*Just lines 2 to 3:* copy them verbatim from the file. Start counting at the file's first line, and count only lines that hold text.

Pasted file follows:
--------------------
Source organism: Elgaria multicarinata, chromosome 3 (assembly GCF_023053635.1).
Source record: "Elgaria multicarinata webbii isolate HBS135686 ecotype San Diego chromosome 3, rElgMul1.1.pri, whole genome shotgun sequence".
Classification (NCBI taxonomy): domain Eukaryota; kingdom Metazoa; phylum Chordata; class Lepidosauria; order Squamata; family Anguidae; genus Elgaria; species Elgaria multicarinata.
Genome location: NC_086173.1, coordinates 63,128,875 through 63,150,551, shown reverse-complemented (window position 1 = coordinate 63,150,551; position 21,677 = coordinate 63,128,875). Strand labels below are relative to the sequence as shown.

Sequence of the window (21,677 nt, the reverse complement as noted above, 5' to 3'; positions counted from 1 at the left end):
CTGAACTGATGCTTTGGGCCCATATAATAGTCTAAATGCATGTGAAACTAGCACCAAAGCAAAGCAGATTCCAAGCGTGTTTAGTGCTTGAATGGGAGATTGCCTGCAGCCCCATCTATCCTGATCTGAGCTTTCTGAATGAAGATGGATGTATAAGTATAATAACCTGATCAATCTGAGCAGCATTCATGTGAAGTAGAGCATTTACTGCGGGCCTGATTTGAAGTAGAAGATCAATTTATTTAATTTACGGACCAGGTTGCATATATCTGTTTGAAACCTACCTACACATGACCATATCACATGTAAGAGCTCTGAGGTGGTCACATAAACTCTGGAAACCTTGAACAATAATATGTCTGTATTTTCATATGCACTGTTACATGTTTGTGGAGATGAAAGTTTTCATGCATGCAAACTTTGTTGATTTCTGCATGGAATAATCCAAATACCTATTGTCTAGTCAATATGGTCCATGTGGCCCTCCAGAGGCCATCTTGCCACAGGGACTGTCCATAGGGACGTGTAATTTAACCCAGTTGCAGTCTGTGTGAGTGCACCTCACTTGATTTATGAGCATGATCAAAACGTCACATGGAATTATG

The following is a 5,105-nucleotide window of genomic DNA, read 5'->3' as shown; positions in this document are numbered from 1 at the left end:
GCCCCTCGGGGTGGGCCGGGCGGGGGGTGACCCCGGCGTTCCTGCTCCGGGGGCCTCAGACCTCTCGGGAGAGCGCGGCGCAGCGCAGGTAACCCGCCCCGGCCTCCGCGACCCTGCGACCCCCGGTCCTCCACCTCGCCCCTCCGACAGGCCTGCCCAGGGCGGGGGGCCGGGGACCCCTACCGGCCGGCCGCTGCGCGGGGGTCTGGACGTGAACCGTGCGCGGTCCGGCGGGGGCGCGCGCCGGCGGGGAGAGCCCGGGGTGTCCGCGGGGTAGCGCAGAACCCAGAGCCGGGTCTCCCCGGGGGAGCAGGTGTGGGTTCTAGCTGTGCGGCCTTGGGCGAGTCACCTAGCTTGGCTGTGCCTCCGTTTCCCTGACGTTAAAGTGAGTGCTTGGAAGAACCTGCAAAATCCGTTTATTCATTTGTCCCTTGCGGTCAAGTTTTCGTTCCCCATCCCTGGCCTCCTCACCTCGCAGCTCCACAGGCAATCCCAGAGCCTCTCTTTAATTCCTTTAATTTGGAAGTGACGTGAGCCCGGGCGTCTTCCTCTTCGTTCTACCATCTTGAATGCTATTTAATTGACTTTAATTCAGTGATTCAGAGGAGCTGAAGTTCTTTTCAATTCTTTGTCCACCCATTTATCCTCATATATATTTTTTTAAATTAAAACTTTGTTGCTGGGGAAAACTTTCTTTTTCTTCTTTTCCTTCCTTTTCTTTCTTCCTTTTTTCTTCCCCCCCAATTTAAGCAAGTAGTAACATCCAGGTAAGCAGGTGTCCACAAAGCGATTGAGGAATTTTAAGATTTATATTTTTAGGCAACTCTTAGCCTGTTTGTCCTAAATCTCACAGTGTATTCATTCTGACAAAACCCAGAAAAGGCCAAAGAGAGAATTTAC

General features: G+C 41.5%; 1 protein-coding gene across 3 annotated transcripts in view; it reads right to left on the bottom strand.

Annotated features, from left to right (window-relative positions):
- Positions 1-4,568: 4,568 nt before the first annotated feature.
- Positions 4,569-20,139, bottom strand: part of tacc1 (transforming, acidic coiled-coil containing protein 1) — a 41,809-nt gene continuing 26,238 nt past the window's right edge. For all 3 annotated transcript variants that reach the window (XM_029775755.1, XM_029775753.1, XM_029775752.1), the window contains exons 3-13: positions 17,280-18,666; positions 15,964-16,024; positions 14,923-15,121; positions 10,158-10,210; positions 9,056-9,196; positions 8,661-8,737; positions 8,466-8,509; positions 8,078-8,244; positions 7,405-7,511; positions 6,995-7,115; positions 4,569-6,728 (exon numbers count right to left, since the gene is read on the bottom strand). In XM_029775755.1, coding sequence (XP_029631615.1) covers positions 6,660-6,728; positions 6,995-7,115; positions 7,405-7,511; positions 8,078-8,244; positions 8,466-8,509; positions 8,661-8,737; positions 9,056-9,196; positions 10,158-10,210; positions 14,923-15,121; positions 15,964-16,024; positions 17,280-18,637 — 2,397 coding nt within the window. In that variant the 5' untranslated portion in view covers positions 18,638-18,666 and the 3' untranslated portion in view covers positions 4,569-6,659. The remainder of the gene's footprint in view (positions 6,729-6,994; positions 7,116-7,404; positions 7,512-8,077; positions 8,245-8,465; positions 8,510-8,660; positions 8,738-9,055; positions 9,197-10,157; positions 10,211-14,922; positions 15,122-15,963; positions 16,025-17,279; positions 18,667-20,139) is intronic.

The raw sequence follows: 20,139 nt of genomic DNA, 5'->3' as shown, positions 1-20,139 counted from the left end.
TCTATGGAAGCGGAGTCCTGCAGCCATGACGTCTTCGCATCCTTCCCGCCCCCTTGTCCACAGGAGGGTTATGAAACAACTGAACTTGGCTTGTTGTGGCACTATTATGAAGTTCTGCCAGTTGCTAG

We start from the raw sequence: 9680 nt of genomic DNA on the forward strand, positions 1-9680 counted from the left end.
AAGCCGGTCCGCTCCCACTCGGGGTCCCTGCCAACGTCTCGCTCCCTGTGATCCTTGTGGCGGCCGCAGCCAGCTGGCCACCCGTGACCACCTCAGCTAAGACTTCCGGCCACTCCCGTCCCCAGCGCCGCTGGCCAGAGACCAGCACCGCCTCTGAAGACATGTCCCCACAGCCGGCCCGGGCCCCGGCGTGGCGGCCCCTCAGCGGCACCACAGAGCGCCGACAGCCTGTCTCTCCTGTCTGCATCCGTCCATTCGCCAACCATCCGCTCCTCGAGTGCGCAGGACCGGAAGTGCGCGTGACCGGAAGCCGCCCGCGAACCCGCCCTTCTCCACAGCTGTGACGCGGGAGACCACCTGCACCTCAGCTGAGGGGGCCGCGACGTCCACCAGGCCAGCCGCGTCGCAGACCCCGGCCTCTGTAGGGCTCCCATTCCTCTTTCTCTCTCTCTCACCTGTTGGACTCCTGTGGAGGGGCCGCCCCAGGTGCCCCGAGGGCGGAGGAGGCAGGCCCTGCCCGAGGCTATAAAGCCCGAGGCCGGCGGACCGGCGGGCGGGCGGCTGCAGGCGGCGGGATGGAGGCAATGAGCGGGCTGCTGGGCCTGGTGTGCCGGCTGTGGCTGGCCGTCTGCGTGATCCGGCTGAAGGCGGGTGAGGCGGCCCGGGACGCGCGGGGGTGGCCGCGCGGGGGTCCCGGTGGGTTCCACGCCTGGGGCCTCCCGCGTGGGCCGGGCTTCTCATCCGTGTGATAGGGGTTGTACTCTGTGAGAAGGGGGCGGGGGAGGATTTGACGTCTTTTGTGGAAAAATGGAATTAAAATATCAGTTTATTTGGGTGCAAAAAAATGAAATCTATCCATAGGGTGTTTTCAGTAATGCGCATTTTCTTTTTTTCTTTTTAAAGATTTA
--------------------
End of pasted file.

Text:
Source record: "Elgaria multicarinata webbii isolate HBS135686 ecotype San Diego chromosome 3, rElgMul1.1.pri, whole genome shotgun sequence".
Classification (NCBI taxonomy): domain Eukaryota; kingdom Metazoa; phylum Chordata; class Lepidosauria; order Squamata; family Anguidae; genus Elgaria; species Elgaria multicarinata.